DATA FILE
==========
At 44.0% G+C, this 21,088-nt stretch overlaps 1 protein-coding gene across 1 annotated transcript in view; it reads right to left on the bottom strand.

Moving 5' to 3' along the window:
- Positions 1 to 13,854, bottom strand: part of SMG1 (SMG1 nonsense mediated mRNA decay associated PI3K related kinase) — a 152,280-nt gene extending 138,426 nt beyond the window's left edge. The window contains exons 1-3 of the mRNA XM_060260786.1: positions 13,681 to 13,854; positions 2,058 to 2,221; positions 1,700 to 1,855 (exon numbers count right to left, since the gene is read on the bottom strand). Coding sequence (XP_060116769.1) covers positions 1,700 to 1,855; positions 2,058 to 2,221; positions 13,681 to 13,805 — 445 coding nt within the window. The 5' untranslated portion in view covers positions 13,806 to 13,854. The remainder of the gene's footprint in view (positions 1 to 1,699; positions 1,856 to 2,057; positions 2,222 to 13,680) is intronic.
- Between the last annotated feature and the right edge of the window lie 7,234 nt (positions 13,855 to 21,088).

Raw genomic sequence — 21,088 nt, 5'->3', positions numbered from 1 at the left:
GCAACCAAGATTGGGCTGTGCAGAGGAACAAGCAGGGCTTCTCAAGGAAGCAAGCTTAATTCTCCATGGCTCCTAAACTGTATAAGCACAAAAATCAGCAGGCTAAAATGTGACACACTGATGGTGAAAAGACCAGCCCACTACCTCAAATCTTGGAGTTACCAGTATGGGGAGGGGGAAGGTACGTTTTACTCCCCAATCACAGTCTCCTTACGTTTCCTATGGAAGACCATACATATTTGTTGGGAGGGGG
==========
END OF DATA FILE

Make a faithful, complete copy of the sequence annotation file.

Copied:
At 44.0% G+C, this 21,088-nt stretch overlaps 1 protein-coding gene across 1 annotated transcript in view; it reads right to left on the bottom strand.

Moving 5' to 3' along the window:
- Positions 1 to 13,854, bottom strand: part of SMG1 (SMG1 nonsense mediated mRNA decay associated PI3K related kinase) — a 152,280-nt gene extending 138,426 nt beyond the window's left edge. The window contains exons 1-3 of the mRNA XM_060260786.1: positions 13,681 to 13,854; positions 2,058 to 2,221; positions 1,700 to 1,855 (exon numbers count right to left, since the gene is read on the bottom strand). Coding sequence (XP_060116769.1) covers positions 1,700 to 1,855; positions 2,058 to 2,221; positions 13,681 to 13,805 — 445 coding nt within the window. The 5' untranslated portion in view covers positions 13,806 to 13,854. The remainder of the gene's footprint in view (positions 1 to 1,699; positions 1,856 to 2,057; positions 2,222 to 13,680) is intronic.
- Between the last annotated feature and the right edge of the window lie 7,234 nt (positions 13,855 to 21,088).

Raw genomic sequence — 21,088 nt, 5'->3', positions numbered from 1 at the left:
GCAACCAAGATTGGGCTGTGCAGAGGAACAAGCAGGGCTTCTCAAGGAAGCAAGCTTAATTCTCCATGGCTCCTAAACTGTATAAGCACAAAAATCAGCAGGCTAAAATGTGACACACTGATGGTGAAAAGACCAGCCCACTACCTCAAATCTTGGAGTTACCAGTATGGGGAGGGGGAAGGTACGTTTTACTCCCCAATCACAGTCTCCTTACGTTTCCTATGGAAGACCATACATATTTGTTGGGAGGGGG